These strategies are hip's formative processes. While we often think of hip as springing whole into the world in the 1920s or 1950s, its roots go back at least another century. Hipster language, stance and irony begin not in the cool poses of the modern city but on the antebellum plantation, in the interplay of these two populations. For all their difference in standing, the black and white foreigners taught each other how to talk, eat, sing, worship and celebrate, each side learning as it was being learned. Customs passed back and forth. Though history texts talk of Africans becoming Europeanized, or of Europeans stealing the blues, the ways the two populations dealt with each other were more complicated than that. Such borrowing is never indiscriminate, nor the copying exact. Like digital samplers, the borrowers pick and choose what works for them, and shape it to their own ends; the final product comments on both its origins and its manipulations.
This produced the feedback loop of hip, which centuries later gives us white kids sporting doo rags. Against the larger story of racial oppression and animosity, there was also one of creative interplay. The two populations had something to take from each other. In the decades bracketing the Civil War, when a maturing America began to stage stories about itself, it created two idioms that reflected exactly this unresolved vortex. The first is the blackface minstrel show, which surfaced in the 1820s and 1830s and is considered America's first popular culture. The second is the blues, which appeared toward the end of the century. These two forms, nurtured on American soil, are the twined root stems of hip. We live among their branches to this day.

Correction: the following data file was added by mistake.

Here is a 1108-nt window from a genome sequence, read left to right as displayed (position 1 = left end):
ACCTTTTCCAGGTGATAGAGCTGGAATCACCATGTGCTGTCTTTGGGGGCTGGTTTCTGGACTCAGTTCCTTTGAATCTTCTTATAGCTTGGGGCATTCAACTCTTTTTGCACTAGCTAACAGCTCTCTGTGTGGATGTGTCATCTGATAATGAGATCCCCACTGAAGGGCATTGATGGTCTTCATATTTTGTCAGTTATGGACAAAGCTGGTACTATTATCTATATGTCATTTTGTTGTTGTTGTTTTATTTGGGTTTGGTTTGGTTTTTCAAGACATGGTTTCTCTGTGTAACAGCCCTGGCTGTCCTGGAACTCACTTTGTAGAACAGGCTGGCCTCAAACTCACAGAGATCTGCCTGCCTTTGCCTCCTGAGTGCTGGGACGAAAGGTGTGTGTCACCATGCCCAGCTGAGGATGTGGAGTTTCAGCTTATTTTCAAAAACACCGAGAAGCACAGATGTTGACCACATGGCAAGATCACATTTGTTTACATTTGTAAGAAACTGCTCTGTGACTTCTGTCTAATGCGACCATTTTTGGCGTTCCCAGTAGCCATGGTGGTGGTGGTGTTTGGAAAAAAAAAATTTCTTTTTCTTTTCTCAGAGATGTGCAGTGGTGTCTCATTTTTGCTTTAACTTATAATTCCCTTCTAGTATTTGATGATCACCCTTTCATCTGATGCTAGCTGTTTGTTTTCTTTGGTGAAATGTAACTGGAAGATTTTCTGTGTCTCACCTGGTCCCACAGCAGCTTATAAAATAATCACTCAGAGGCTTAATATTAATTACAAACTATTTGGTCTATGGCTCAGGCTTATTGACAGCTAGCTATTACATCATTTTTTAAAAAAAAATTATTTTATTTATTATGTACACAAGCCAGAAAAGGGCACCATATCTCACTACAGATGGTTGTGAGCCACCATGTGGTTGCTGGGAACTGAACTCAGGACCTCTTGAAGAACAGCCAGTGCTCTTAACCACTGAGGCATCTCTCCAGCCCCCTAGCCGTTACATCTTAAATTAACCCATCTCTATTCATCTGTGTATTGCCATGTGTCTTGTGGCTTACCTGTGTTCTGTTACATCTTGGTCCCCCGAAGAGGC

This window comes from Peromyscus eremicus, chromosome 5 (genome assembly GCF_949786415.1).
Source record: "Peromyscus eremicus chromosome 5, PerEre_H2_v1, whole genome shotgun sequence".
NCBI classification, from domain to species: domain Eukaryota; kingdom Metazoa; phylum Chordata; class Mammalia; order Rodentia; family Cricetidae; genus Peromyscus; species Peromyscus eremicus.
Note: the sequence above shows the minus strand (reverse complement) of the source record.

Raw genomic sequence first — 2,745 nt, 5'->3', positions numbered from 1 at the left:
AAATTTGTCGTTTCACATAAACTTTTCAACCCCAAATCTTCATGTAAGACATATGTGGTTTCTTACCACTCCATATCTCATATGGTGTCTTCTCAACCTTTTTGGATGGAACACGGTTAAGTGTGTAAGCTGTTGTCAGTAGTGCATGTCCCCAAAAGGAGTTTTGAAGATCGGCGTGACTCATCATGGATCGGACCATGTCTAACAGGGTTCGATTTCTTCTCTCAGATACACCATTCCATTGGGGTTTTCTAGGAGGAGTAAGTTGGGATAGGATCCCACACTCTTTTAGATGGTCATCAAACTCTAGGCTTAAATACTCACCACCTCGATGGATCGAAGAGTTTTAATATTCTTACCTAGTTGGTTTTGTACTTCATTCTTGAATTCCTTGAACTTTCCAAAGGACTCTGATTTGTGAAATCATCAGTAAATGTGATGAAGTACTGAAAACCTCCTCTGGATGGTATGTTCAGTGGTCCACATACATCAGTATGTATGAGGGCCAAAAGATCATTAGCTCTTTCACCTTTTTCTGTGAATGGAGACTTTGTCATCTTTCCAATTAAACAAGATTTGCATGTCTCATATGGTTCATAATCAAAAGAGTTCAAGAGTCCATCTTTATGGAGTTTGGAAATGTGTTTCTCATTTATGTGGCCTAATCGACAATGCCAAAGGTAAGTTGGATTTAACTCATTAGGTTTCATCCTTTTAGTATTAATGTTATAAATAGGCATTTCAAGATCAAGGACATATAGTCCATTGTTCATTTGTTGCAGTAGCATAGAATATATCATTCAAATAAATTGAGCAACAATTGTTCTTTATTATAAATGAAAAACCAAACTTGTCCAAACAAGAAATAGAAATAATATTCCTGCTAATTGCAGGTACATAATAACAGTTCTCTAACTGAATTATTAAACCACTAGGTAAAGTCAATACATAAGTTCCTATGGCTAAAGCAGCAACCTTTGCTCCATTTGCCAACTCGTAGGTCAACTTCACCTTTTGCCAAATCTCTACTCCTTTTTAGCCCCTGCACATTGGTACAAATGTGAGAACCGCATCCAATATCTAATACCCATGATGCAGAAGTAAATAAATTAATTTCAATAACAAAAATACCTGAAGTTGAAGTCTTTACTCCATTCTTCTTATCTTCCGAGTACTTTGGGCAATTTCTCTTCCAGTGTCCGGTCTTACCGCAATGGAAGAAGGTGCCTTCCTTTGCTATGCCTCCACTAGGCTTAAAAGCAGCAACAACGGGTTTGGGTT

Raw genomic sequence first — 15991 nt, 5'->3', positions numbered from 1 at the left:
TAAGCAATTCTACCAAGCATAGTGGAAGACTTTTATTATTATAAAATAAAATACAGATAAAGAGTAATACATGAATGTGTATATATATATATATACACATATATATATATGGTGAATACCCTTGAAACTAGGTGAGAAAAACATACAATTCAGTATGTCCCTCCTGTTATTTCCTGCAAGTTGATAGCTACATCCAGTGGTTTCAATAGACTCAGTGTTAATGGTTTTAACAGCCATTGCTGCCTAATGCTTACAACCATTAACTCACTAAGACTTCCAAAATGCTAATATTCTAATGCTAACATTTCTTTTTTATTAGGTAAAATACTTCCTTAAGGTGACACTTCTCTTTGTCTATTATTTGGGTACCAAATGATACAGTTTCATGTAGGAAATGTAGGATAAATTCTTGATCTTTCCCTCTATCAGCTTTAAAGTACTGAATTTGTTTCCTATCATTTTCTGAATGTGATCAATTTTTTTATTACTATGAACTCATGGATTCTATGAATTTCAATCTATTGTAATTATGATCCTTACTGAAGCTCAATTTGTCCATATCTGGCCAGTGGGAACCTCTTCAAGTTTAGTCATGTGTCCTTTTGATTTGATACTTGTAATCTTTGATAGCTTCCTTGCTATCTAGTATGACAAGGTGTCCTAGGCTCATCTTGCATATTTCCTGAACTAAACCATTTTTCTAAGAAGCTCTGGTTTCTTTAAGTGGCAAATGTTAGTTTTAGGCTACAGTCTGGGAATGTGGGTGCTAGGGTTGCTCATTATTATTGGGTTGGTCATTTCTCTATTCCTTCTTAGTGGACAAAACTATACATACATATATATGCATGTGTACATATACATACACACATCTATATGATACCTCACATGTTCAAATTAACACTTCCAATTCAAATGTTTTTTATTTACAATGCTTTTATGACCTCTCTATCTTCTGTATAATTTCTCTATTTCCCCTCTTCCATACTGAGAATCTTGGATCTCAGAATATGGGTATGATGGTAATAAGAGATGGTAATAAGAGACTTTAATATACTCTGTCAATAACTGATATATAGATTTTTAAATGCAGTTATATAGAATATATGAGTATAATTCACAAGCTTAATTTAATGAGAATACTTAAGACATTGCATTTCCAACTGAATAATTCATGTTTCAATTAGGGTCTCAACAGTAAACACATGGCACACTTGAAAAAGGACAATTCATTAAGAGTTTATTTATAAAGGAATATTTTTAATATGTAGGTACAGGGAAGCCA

If hip is a story of synthesis in the context of division, its origins lie in the unique structure of slavery in America, which pushed the two populations together. In the massive sugar plantations of Brazil and the Caribbean, which accounted for the majority of the transatlantic slave trade, slaves lived in overwhelmingly black worlds. Owners ran these plantations from a distance, working their slaves to death in the tropical climes and then importing huge waves of replacements. African cultures and languages, constantly replenished by new arrivals, survived relatively undiluted, and do to this day. In North America, by contrast, until the invention of the cotton gin in 1793 spurred the growth of big plantations, most farms were small and required few slaves. Owners worked the land, often without overseers between them and the slaves ...